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  32.  53
    Codes of Ethics and the Pursuit of Organizational Legitimacy: Theoretical and Empirical Contributions. [REVIEW]Brad S. Long & Cathy Driscoll - 2008 - Journal of Business Ethics 77 (2):173 - 189.
    The focus of this paper is to further a discussion of codes of ethics as institutionalized organizational structures that extend some form of legitimacy to organizations. The particular form of legitimacy is of critical importance to our analysis. After reviewing various theories of legitimacy, we analyze the literature on how legitimacy is derived from codes of ethics to discover which specific form of legitimacy is gained from their presence in organizations. We content analyze a sample of codes to consider the (...)
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  33.  5
    Marie-Anne Vannier, Maître Eckhart prédicateur.Marie-Jo Thiel - 2019 - Revue des Sciences Religieuses 94:95-96.
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  34.  24
    Marie, figure et mère de l’Église vivant de la Parole de Dieu. Une lecture de l’exhortation Verbum Domini.Marie-David Weill - 2019 - Nouvelle Revue Théologique 141 (3):395.
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  35.  9
    The Not so Clear-Cut Nature of Organizational Legitimating Mechanisms in the Canadian Forest Sector.Cathy Driscoll - 2006 - Business and Society 45 (3):322-353.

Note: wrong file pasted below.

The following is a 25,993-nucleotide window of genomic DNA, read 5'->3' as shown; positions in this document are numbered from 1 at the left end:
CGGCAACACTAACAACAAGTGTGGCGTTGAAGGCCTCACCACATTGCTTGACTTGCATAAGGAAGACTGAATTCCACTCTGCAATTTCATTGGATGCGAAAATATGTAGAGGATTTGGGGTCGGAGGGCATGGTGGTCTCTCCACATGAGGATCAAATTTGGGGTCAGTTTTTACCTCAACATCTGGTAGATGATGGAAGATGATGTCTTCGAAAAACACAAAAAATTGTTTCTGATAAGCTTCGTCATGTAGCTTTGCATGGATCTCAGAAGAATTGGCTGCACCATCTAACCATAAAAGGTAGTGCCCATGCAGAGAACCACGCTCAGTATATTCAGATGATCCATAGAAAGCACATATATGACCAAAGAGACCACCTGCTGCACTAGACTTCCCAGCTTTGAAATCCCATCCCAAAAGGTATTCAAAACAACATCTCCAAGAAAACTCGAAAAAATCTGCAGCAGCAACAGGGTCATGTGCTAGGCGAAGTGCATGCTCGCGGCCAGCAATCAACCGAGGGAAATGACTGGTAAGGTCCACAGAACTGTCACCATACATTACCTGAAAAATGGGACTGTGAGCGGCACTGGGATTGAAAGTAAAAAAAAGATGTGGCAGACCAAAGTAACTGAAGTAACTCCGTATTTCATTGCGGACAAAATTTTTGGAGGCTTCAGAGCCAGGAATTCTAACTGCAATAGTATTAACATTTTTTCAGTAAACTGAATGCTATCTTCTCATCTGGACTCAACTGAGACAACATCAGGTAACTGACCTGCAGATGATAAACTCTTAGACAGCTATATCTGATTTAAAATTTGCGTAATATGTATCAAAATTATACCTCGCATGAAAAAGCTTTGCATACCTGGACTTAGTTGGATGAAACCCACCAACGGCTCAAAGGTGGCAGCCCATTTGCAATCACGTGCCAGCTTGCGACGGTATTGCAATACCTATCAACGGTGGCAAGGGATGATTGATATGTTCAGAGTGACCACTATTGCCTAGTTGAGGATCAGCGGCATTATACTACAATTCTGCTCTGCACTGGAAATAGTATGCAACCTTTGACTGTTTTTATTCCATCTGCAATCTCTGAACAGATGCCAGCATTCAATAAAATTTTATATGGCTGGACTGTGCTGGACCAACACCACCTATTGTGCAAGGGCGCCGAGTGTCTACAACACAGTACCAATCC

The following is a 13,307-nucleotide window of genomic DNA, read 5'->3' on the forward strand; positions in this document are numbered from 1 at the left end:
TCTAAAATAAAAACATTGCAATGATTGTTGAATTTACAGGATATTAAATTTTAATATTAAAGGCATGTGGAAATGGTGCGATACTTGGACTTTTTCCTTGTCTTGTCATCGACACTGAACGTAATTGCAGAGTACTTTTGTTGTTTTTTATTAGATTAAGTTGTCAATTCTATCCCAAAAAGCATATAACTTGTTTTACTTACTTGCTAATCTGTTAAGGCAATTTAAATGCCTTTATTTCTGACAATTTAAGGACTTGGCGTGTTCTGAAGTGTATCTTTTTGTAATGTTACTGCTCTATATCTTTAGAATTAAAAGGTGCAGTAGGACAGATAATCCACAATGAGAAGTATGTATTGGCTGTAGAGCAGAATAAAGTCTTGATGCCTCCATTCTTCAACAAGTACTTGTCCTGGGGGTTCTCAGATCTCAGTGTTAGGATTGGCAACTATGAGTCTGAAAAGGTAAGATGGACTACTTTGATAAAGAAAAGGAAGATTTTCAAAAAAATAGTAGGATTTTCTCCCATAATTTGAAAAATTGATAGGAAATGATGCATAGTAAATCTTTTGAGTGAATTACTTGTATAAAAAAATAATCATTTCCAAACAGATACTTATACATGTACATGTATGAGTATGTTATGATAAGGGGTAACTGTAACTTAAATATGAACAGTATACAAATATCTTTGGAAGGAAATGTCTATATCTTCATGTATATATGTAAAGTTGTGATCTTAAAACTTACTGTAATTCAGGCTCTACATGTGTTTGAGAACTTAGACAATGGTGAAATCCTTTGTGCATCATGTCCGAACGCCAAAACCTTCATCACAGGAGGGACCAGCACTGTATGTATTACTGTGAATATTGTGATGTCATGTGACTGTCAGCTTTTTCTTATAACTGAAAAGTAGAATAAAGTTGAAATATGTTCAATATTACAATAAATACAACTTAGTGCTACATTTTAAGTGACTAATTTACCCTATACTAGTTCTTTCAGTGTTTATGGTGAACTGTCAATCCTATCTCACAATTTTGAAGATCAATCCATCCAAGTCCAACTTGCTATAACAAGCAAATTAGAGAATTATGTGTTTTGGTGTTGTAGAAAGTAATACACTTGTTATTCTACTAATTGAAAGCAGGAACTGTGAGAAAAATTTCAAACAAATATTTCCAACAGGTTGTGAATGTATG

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  36.  43
    The Problem of Adaptive Individual Choice in Cultural Evolution.Catherine Driscoll - 2008 - Biology and Philosophy 23 (1):101-113.
    This paper tries to explain how individuals manage adaptive individual choice (i.e., the decision to acquire a fitter than average behavior or idea rapidly and tractably) in cultural evolution, despite the fact that acquiring fitness information is very difficult. I argue that the means of solving this problem suggested in the cultural evolution literature largely are various types of decision rules employing representations of fitness correlated properties or states of affairs. I argue that the problem of adaptive individual choice is (...)
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  37.  14